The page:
In Venezuela, traditional medicine meets new media.
Last week I sat on a jury for “socially responsive” new media projects, and the telephonic deliberations got me thinking more about the complex alchemy of new technology and social/political action.
So I was excited to see the latest Drumbeat installment land in my email box late friday, to find a whole issue devoted to new technologies and indigenous knowledge. A while back, we explored these ideas on our Seeing is Believing website, with a collection of articles on the power of new technologies in the hands of Indigenous people.
Drumbeat pointed me to many skookum projects, including the Aussie Digital Songlines, a virtual reality simulation game located in an interactive media-rich world of the cultural landscape of Indigenous Songlines.
WeSay is designed to empower small and endangered language communities with open source software and low-power devices that can work in remote areas with limited electrcity and/or internet connectivity to create native dictionaries and other language preservation methods.
But closer to my present residency in the world of health-care, Drumbeat also links to several new technology / traditional medicine projects. In Venezuela, an electronic health map aims to document the knowledge of 32 Indigenous communities in collaboration with rural doctors. And a politically-suspect database in China includes over 3,000 entries about Tibetan pharmaceutical resources. In an article about the database, the director admits that “The developers have yet to consider the intellectual property implications of making Indigenous Tibetan knowledge freely available on the Internet.”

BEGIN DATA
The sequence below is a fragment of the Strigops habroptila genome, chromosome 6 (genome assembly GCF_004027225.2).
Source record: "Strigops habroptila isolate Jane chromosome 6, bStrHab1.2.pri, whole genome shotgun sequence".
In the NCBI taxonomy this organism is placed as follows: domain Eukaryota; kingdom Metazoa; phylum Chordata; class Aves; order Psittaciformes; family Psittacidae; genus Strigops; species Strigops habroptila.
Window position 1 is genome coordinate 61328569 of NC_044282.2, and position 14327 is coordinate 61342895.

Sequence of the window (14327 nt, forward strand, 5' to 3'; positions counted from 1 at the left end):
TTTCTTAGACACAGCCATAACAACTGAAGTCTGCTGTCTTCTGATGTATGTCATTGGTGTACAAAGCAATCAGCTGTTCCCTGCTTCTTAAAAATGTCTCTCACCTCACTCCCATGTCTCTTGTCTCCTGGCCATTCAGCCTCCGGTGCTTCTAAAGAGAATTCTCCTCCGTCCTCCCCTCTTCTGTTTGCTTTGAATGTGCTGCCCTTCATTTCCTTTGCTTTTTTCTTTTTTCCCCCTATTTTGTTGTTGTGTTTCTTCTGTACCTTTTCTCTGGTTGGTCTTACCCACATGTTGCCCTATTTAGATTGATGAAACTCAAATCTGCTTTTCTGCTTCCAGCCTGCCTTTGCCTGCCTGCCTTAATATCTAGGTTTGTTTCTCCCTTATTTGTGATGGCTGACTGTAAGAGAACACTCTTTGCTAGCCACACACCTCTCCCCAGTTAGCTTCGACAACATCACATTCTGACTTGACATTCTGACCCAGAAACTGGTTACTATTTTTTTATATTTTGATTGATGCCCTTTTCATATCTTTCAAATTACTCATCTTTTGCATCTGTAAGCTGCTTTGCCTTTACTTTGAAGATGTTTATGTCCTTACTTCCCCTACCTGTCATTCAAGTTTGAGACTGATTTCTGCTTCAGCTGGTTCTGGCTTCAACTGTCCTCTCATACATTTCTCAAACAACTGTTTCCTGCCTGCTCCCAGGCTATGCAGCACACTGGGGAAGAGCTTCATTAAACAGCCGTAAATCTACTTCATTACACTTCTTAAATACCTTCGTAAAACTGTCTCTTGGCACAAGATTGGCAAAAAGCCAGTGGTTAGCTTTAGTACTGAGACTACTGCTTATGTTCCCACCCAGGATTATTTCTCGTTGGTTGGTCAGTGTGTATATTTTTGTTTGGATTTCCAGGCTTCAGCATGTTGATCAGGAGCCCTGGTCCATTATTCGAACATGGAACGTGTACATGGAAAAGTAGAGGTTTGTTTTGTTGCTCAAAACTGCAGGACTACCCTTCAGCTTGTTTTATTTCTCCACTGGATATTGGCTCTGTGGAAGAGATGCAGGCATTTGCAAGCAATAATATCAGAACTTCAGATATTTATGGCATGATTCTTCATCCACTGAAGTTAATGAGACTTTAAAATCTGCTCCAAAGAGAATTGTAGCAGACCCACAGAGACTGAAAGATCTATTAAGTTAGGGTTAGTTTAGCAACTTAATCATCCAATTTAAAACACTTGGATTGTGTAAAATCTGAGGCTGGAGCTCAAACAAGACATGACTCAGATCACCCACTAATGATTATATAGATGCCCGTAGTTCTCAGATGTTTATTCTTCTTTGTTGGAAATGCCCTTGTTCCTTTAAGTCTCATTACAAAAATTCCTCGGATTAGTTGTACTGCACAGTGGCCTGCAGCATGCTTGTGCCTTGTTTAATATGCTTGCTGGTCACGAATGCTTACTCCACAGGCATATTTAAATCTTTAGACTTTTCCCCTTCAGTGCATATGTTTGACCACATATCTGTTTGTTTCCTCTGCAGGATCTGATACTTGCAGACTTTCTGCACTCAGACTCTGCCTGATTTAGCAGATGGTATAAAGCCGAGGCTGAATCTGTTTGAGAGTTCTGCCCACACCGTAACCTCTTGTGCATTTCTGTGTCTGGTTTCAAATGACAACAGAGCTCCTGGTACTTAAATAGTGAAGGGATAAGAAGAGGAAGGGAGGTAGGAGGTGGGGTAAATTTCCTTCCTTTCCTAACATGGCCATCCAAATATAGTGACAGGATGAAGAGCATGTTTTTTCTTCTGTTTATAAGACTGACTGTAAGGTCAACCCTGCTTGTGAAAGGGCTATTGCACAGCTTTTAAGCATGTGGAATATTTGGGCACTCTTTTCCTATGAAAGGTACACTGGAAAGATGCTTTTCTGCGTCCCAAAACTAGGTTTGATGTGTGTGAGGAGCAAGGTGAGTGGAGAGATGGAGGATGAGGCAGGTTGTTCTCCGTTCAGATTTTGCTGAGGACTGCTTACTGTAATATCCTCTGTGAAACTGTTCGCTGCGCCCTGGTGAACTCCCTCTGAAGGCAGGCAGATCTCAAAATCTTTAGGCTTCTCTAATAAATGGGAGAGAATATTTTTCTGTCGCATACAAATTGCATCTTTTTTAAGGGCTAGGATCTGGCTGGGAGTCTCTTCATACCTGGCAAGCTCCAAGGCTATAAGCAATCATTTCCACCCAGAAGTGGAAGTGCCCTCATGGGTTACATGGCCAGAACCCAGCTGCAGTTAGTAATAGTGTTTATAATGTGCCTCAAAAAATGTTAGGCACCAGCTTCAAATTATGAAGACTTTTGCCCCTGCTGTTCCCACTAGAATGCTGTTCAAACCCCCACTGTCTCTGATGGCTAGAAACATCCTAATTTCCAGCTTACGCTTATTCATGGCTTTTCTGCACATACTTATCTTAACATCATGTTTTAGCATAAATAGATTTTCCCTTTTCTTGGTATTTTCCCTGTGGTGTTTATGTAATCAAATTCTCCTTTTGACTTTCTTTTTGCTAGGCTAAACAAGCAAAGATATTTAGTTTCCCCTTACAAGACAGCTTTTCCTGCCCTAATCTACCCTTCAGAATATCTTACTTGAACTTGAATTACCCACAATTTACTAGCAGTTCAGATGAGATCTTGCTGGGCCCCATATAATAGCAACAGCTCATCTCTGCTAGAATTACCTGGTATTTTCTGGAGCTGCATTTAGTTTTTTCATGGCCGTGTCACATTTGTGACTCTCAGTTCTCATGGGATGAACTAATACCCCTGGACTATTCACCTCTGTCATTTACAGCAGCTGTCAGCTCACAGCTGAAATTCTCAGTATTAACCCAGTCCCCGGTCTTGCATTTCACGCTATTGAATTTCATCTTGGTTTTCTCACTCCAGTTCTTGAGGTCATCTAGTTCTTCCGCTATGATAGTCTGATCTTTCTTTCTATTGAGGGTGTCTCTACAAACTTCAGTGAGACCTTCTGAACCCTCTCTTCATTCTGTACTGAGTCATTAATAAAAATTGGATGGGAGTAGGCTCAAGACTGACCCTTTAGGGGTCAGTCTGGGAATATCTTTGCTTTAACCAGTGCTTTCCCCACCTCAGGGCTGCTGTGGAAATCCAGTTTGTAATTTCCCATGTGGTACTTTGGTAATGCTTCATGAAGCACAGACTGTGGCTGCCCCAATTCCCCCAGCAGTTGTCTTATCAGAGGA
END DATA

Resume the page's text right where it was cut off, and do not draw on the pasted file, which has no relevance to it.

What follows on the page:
But it’s obviously high time to consider the implications. And many are doing so. In India, cultural rights activists, bio-diversity campaigners, academics, lawyers, communicators, and students gathered in Bangalore gathered to discuss how the media tends to frame IP issues around every day commodities like turmeric by multinational corporations. So this group focussed on issues like “how Bollywood stole our Folk Song” and open source technologies.
And a Maori protal is dedicated to taking control over technology at the source.
Knowledge may be power, but the “democratization” of New Technologies can quickly lead to the continued piracy and theft of Indigenous Knowledge when the weapons are in the wrong hands.
Add comment March 11th, 2007